Sensitivity of Cloud-Resolving Simulations of Warm-Season Convection to Cloud Microphysics Parameterizations
Monthly Weather Review
This paper investigates the effects of cloud microphysics parameterizations on simulations of warmseason precipitation at convection-permitting grid spacing. The objective is to assess the sensitivity of summertime convection predictions to the bulk microphysics parameterizations (BMPs) at fine-grid spacings applicable to the next generation of operational numerical weather prediction models. Four microphysical parameterization schemes are compared: simple ice (Dudhia), four-class mixed phase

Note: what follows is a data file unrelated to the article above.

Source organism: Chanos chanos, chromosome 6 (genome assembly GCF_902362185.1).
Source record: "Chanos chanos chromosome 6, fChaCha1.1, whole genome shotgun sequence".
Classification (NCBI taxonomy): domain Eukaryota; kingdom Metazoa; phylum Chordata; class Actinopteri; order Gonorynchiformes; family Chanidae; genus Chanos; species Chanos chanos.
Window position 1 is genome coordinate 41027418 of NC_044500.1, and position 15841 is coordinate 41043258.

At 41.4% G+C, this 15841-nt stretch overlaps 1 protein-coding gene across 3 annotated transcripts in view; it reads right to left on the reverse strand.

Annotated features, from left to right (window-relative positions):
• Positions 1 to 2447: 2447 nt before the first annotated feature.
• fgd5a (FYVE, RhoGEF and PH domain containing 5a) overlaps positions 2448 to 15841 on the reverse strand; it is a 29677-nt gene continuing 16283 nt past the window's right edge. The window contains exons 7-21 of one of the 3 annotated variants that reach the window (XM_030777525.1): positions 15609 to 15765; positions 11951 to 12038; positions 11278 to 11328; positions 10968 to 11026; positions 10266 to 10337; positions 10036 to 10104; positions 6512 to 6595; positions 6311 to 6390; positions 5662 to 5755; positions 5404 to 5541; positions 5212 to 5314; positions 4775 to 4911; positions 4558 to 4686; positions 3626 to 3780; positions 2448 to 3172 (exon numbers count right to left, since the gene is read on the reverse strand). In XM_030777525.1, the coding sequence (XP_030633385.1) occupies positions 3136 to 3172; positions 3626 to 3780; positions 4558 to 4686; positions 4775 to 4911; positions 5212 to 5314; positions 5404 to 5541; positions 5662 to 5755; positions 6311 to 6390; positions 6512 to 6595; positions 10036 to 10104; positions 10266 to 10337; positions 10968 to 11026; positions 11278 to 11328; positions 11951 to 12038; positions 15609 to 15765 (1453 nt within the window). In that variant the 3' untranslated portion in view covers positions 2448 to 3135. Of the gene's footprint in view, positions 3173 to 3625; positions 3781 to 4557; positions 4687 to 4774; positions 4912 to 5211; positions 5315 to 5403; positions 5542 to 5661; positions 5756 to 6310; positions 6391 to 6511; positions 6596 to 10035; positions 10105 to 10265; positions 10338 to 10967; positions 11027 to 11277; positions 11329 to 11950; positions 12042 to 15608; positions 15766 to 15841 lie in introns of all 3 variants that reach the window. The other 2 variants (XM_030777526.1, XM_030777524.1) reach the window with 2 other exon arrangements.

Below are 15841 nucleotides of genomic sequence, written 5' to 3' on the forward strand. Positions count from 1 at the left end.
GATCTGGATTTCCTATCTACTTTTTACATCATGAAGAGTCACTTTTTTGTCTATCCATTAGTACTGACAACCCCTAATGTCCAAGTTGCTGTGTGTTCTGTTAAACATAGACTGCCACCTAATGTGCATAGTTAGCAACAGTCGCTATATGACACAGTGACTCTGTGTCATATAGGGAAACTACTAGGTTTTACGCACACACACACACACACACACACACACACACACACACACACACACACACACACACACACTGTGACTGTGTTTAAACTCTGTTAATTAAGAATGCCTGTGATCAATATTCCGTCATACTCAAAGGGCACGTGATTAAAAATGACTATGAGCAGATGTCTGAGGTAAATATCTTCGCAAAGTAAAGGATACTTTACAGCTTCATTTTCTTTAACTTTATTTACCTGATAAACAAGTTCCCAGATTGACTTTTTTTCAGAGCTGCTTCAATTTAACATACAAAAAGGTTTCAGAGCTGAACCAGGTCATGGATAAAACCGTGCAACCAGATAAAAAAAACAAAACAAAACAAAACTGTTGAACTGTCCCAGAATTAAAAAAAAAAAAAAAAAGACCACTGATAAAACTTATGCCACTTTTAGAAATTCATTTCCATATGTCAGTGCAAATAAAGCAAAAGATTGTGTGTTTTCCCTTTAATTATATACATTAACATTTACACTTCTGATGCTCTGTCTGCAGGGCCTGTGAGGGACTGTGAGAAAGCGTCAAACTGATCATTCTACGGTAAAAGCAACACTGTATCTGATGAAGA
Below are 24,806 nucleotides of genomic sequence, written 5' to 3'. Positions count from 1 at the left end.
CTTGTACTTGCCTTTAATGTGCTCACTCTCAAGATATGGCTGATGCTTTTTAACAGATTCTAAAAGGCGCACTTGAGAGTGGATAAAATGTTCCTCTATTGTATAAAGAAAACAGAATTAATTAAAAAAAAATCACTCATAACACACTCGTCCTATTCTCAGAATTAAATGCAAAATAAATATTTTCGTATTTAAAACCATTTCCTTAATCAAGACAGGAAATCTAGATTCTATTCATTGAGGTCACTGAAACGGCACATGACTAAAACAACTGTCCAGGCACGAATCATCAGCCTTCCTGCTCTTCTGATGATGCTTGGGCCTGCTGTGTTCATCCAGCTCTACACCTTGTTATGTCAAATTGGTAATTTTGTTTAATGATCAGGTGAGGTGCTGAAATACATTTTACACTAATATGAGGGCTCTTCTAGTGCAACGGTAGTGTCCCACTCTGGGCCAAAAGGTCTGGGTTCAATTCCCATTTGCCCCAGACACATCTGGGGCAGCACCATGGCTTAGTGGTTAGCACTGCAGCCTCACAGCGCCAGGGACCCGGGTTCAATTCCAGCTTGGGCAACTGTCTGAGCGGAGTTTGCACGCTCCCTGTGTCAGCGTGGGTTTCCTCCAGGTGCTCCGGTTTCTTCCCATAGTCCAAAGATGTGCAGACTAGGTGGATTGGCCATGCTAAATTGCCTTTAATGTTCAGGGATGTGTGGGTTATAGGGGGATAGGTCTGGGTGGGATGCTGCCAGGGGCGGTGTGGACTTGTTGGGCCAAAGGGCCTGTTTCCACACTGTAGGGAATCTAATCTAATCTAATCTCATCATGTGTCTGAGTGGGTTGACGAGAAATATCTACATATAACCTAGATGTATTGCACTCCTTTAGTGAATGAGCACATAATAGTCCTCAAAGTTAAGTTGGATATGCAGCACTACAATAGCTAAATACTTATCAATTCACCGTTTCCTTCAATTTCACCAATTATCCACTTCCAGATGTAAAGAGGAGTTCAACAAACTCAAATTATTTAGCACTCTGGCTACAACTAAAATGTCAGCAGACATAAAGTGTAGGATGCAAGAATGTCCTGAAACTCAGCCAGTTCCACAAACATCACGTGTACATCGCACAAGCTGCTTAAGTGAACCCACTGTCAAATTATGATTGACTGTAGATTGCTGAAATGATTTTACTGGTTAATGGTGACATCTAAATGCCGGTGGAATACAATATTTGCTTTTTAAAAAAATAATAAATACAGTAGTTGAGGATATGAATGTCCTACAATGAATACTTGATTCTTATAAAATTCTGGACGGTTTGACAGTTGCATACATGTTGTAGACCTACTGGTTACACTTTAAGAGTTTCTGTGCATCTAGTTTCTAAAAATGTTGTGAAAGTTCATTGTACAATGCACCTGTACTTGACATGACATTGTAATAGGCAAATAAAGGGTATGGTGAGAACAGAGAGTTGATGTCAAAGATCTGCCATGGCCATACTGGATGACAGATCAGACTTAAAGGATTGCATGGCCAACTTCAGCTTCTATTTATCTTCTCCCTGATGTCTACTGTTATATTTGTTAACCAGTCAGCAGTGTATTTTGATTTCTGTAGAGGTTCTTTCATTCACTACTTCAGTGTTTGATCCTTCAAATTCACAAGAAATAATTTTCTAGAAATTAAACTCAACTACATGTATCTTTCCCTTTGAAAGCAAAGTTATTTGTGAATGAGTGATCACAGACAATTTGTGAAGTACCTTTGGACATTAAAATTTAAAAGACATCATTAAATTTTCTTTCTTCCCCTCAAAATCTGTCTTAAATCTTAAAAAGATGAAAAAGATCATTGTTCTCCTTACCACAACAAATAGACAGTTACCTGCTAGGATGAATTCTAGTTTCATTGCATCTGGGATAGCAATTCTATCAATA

... class mixed phase (Reisner et al.), Goddard five-class mixed phase (Tao and Simpson), and five-class mixed phase with graupel (Reisner et al.). The experimentation involves a 7-day episode (3-9 July 2003) of U.S. midsummer convection under moderate large-scale forcing. Overall, the precipitation coherency manifested as eastwardmoving organized convection in the lee of the Rockies is insensitive to the choice of the microphysics schemes, and the latent heating profiles are also largely comparable among the BMPs. The upper-level condensate and cloudiness, upper-level radiative cooling/heating, and rainfall spectrum are the most sensitive, whereas the domain-mean rainfall rate and areal coverage display moderate sensitivity. Overall, the three mixed-phase schemes outperform the simple ice scheme, but a general conclusion about the degree of sophistication in the microphysics treatment and the performance is not achievable.